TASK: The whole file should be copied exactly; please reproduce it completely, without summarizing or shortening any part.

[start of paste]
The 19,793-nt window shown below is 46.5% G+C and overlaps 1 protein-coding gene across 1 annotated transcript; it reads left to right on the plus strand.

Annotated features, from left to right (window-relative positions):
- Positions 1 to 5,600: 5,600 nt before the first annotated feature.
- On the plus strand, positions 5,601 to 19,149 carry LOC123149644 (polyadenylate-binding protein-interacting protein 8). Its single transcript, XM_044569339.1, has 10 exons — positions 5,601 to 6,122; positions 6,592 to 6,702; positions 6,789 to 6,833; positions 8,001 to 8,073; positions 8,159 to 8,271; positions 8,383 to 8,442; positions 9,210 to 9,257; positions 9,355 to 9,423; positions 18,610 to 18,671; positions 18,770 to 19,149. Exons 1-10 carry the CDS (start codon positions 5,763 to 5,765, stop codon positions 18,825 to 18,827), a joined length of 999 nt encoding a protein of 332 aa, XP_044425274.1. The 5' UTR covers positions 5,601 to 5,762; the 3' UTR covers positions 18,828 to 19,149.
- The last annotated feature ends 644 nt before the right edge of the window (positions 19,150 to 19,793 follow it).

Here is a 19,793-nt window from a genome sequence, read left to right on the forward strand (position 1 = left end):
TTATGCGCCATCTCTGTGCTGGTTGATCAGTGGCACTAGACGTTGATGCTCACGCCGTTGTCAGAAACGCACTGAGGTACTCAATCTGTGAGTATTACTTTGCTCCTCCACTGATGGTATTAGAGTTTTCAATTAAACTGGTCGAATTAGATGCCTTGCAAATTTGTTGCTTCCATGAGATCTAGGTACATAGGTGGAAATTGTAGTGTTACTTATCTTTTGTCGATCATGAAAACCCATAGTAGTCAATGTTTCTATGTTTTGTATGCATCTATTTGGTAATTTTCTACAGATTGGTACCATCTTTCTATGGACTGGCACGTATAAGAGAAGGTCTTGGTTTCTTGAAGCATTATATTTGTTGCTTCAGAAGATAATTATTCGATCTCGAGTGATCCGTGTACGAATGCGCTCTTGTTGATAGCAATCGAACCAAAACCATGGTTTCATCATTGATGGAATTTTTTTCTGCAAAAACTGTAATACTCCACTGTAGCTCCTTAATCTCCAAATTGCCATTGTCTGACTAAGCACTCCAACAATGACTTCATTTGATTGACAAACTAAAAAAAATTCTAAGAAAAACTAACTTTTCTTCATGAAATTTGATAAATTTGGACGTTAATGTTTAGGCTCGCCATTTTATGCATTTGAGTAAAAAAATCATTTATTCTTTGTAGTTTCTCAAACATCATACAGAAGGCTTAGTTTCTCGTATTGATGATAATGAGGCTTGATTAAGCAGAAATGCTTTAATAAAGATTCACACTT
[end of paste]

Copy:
The 19,793-nt window shown below is 46.5% G+C and overlaps 1 protein-coding gene across 1 annotated transcript; it reads left to right on the plus strand.

Annotated features, from left to right (window-relative positions):
- Positions 1 to 5,600: 5,600 nt before the first annotated feature.
- On the plus strand, positions 5,601 to 19,149 carry LOC123149644 (polyadenylate-binding protein-interacting protein 8). Its single transcript, XM_044569339.1, has 10 exons — positions 5,601 to 6,122; positions 6,592 to 6,702; positions 6,789 to 6,833; positions 8,001 to 8,073; positions 8,159 to 8,271; positions 8,383 to 8,442; positions 9,210 to 9,257; positions 9,355 to 9,423; positions 18,610 to 18,671; positions 18,770 to 19,149. Exons 1-10 carry the CDS (start codon positions 5,763 to 5,765, stop codon positions 18,825 to 18,827), a joined length of 999 nt encoding a protein of 332 aa, XP_044425274.1. The 5' UTR covers positions 5,601 to 5,762; the 3' UTR covers positions 18,828 to 19,149.
- The last annotated feature ends 644 nt before the right edge of the window (positions 19,150 to 19,793 follow it).

Here is a 19,793-nt window from a genome sequence, read left to right on the forward strand (position 1 = left end):
TTATGCGCCATCTCTGTGCTGGTTGATCAGTGGCACTAGACGTTGATGCTCACGCCGTTGTCAGAAACGCACTGAGGTACTCAATCTGTGAGTATTACTTTGCTCCTCCACTGATGGTATTAGAGTTTTCAATTAAACTGGTCGAATTAGATGCCTTGCAAATTTGTTGCTTCCATGAGATCTAGGTACATAGGTGGAAATTGTAGTGTTACTTATCTTTTGTCGATCATGAAAACCCATAGTAGTCAATGTTTCTATGTTTTGTATGCATCTATTTGGTAATTTTCTACAGATTGGTACCATCTTTCTATGGACTGGCACGTATAAGAGAAGGTCTTGGTTTCTTGAAGCATTATATTTGTTGCTTCAGAAGATAATTATTCGATCTCGAGTGATCCGTGTACGAATGCGCTCTTGTTGATAGCAATCGAACCAAAACCATGGTTTCATCATTGATGGAATTTTTTTCTGCAAAAACTGTAATACTCCACTGTAGCTCCTTAATCTCCAAATTGCCATTGTCTGACTAAGCACTCCAACAATGACTTCATTTGATTGACAAACTAAAAAAAATTCTAAGAAAAACTAACTTTTCTTCATGAAATTTGATAAATTTGGACGTTAATGTTTAGGCTCGCCATTTTATGCATTTGAGTAAAAAAATCATTTATTCTTTGTAGTTTCTCAAACATCATACAGAAGGCTTAGTTTCTCGTATTGATGATAATGAGGCTTGATTAAGCAGAAATGCTTTAATAAAGATTCACACTT